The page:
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Women Explorers: Tierney Thys, PhD

Someone once asked me, ‘What’s the one tool you would want to give any student?’ And I said, ‘Hands down, mask and snorkel.’ Ninety-eight percent of the living space on this planet is ocean. It sure helps if you can see it!

National Geographic Explorer, Filmmaker, Ambassador of our Oceans

Inspiring and educating guests aboard Lindblad ships for 15 years

From the moment Tierney Thys made landfall from her “watery mothership,” as she puts it, she has been exploring the world around her. Like any born explorer she’s been asking questions for as long as she can remember—and finding that every question she has answered has led to better questions. Get Inspired By Photos, Videos, Webinars, Stories, And Exclusive Offers. Sign Up


In the late 1980s, Tierney’s innate curiosity brought her to Brown University where she earned a degree in marine biology, followed by a Ph.D. in biomechanics from Duke. One day she came across a photo of a fish on her grad school advisor’s door and was completely captivated. It was a Mola mola, or giant ocean sunfish, and Tierney knew she had to learn more about this enormous, oddly shaped, and seemingly awkward creature. Thanks to several grants from the National Geographic Society, Tierney has done significant research by satellite-tracking these elusive fish in oceans around the world.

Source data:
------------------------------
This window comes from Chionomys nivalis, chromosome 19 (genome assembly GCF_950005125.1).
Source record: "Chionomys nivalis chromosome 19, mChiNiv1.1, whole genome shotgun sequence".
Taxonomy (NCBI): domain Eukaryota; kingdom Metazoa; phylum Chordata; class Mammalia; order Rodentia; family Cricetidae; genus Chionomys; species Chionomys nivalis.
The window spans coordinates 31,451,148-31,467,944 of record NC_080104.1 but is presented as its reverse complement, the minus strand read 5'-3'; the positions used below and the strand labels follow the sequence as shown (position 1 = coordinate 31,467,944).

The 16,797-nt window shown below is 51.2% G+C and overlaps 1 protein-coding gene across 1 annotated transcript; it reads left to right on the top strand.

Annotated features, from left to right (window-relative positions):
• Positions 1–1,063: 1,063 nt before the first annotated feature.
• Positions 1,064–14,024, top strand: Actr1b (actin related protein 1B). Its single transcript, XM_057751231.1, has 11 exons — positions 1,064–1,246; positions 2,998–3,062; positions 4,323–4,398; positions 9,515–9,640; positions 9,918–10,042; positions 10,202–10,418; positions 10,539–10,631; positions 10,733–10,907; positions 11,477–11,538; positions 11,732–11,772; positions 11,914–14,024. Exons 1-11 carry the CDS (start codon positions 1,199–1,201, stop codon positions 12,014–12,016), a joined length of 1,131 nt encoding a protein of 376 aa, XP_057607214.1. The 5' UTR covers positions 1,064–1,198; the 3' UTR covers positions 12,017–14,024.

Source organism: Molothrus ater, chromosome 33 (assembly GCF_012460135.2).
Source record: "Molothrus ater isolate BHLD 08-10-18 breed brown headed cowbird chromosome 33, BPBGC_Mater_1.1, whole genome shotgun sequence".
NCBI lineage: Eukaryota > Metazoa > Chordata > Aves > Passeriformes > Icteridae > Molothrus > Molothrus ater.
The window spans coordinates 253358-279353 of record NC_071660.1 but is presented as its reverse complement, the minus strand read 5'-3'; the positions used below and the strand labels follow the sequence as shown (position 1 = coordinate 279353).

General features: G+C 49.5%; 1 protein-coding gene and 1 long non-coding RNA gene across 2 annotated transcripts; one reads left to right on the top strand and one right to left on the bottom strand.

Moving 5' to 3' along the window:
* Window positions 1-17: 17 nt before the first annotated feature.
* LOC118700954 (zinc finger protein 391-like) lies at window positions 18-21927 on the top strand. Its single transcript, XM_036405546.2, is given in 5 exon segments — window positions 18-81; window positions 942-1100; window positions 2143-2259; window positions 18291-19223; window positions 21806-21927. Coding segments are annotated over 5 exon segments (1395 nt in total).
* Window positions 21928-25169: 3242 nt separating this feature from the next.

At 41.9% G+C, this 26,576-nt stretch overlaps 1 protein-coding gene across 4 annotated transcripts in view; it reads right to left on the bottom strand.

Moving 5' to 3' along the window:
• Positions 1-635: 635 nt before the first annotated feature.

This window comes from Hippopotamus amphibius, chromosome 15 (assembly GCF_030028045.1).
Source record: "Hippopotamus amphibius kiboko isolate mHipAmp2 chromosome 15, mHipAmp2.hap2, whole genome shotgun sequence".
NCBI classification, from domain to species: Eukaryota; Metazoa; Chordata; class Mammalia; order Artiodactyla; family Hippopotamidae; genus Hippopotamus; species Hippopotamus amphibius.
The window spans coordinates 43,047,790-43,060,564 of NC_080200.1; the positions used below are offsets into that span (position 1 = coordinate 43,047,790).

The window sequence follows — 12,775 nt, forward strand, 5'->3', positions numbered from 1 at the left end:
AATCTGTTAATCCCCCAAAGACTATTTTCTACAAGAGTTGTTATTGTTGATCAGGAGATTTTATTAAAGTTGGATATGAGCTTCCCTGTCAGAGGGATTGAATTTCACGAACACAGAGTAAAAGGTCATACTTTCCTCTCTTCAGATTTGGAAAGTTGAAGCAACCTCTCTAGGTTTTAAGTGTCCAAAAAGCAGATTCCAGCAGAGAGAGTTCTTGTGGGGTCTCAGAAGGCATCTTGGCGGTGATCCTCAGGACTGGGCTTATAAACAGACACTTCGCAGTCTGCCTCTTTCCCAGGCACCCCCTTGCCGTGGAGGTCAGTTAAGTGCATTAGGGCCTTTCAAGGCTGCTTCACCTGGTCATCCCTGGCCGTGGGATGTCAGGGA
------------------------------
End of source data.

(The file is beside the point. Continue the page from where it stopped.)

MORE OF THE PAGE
Tierney’s enthusiasm, passion, and dedication for our great blue planet is infectious. Whether giving a lecture or creating visual media projects, she has a unique way of bringing stories from the sea out of the murky depths and shining a scintillating light on them. Not only will you be riveted by creatures you may have never even heard of—from tiny species of plankton to her beloved sunfish—but you’ll actually begin to care about them, deeply! And that’s one of her key motivators. Tierney has devoted her career to creating a sense of awe about the underwater world, in hopes of inspiring people to get involved in protecting our seas and all the incredible diversity that lives within.

As a Research Associate at the California Academy of the Sciences, Tierney regularly shares her current projects via TED talks and through her longtime role as a National Geographic Explorer. For the past 15 years she’s been inspiring and educating guests aboard Lindblad-National Geographic ships, and as the former Director of Research for the Sea Studios Foundation she produced two PBS series, Strange Days on Planet Earth and Shape of Life. With her multiple platforms and projects, Tierney has successfully advanced her powerful message of marine conservation and awareness.

If all that weren’t amazing enough, she is also a private pilot, a scuba diver, an ultrarunner, an avid traveler who has been to 60 countries, a board member for the innovation think tank, Think Beyond Plastic, and she serves as Daily Explorer in the popular kid’s online game, Animal Jam, which has a lifetime total of 130 million registered players. We proudly salute this incredible ocean ambassador for being an inspiration, a role model, and for opening our eyes, minds, and hearts to the mysteries of the deep.

We asked Tierney Thys: